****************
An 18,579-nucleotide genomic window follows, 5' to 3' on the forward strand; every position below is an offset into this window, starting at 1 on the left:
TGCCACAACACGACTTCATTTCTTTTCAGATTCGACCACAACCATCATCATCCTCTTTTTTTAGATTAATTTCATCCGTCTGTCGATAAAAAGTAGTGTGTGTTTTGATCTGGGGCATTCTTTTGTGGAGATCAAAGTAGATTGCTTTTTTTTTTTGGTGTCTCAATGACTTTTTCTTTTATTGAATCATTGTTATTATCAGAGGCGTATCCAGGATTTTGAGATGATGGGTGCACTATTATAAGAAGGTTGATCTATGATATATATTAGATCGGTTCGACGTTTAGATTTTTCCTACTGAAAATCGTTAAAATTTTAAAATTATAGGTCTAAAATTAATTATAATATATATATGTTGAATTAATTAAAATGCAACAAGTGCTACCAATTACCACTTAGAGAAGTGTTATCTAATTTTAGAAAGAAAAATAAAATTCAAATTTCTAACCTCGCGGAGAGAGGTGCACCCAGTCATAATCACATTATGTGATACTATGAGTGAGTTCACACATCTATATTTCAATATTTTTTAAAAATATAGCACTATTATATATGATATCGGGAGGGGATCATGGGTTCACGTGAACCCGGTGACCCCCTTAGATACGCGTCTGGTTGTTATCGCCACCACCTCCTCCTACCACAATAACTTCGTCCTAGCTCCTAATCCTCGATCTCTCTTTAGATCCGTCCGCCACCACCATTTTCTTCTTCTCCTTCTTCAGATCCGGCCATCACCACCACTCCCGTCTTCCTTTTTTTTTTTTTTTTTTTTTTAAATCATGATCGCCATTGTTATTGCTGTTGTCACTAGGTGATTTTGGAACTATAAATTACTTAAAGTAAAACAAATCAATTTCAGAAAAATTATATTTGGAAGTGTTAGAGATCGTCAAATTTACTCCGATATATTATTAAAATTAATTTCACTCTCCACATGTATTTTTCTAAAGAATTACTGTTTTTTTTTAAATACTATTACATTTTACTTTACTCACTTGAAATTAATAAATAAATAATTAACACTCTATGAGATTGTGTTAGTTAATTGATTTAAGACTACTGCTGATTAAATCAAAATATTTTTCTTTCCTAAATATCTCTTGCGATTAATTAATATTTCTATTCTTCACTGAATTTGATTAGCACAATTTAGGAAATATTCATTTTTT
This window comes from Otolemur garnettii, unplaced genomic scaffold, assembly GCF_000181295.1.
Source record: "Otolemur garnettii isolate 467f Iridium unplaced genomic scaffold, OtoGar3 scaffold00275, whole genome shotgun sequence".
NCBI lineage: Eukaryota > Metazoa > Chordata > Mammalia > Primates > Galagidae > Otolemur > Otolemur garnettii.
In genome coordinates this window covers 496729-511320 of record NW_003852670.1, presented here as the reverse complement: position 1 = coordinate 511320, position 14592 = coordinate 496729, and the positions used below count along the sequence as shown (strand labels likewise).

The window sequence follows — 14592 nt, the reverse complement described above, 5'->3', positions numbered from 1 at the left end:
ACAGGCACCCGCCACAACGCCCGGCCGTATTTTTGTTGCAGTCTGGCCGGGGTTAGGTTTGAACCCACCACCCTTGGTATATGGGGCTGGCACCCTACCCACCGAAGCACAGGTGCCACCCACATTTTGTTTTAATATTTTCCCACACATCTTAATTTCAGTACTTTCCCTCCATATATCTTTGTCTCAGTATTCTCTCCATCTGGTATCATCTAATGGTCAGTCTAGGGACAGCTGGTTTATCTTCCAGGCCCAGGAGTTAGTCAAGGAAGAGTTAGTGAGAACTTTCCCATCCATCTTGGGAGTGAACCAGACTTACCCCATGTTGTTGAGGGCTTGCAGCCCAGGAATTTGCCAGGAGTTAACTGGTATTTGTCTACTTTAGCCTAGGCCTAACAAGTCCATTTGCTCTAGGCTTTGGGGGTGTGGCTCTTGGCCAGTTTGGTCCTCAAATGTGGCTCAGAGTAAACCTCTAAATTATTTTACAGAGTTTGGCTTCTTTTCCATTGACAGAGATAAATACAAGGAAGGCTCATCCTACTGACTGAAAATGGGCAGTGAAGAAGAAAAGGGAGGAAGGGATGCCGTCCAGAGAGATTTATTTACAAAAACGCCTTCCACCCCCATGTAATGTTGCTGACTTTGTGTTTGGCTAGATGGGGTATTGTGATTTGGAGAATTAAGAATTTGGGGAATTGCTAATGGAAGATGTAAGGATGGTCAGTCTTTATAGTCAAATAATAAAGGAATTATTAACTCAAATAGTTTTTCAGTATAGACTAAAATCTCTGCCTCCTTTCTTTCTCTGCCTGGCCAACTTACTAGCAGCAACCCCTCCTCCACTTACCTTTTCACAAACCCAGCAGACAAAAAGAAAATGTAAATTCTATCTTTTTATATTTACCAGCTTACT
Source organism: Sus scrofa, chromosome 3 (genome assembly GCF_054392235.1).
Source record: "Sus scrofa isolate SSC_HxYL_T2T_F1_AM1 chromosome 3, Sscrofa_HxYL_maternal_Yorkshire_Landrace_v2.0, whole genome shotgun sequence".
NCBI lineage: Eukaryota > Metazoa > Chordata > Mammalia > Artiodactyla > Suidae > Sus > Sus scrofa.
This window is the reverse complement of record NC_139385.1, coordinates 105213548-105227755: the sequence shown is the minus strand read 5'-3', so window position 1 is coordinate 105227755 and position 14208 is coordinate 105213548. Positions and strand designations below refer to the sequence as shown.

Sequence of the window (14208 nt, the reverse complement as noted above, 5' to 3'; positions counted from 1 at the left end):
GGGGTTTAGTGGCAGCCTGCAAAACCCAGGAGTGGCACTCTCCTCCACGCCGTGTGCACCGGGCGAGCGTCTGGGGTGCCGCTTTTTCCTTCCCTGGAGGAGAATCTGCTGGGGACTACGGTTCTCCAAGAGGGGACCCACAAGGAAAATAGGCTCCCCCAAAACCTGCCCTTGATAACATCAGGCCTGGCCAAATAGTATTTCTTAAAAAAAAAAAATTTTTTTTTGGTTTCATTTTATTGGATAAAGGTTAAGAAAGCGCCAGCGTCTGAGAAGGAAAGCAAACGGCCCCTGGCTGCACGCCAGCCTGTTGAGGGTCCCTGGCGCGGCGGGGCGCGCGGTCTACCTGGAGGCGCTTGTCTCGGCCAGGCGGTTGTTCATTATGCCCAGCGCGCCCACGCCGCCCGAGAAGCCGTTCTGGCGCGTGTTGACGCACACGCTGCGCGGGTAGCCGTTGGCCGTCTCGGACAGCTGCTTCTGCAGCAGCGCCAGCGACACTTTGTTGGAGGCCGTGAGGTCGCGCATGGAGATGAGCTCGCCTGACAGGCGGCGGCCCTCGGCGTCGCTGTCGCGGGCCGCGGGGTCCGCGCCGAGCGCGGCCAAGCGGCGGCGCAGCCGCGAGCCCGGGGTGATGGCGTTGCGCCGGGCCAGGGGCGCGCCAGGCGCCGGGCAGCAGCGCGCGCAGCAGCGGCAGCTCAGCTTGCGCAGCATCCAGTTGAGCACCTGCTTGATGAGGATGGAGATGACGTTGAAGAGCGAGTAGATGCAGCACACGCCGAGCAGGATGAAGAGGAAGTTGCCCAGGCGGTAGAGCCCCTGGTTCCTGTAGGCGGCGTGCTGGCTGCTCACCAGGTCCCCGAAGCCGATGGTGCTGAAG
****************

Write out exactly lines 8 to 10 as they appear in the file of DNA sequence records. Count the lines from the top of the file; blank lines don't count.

ACAGGCACCCGCCACAACGCCCGGCCGTATTTTTGTTGCAGTCTGGCCGGGGTTAGGTTTGAACCCACCACCCTTGGTATATGGGGCTGGCACCCTACCCACCGAAGCACAGGTGCCACCCACATTTTGTTTTAATATTTTCCCACACATCTTAATTTCAGTACTTTCCCTCCATATATCTTTGTCTCAGTATTCTCTCCATCTGGTATCATCTAATGGTCAGTCTAGGGACAGCTGGTTTATCTTCCAGGCCCAGGAGTTAGTCAAGGAAGAGTTAGTGAGAACTTTCCCATCCATCTTGGGAGTGAACCAGACTTACCCCATGTTGTTGAGGGCTTGCAGCCCAGGAATTTGCCAGGAGTTAACTGGTATTTGTCTACTTTAGCCTAGGCCTAACAAGTCCATTTGCTCTAGGCTTTGGGGGTGTGGCTCTTGGCCAGTTTGGTCCTCAAATGTGGCTCAGAGTAAACCTCTAAATTATTTTACAGAGTTTGGCTTCTTTTCCATTGACAGAGATAAATACAAGGAAGGCTCATCCTACTGACTGAAAATGGGCAGTGAAGAAGAAAAGGGAGGAAGGGATGCCGTCCAGAGAGATTTATTTACAAAAACGCCTTCCACCCCCATGTAATGTTGCTGACTTTGTGTTTGGCTAGATGGGGTATTGTGATTTGGAGAATTAAGAATTTGGGGAATTGCTAATGGAAGATGTAAGGATGGTCAGTCTTTATAGTCAAATAATAAAGGAATTATTAACTCAAATAGTTTTTCAGTATAGACTAAAATCTCTGCCTCCTTTCTTTCTCTGCCTGGCCAACTTACTAGCAGCAACCCCTCCTCCACTTACCTTTTCACAAACCCAGCAGACAAAAAGAAAATGTAAATTCTATCTTTTTATATTTACCAGCTTACT
Source organism: Sus scrofa, chromosome 3 (genome assembly GCF_054392235.1).
Source record: "Sus scrofa isolate SSC_HxYL_T2T_F1_AM1 chromosome 3, Sscrofa_HxYL_maternal_Yorkshire_Landrace_v2.0, whole genome shotgun sequence".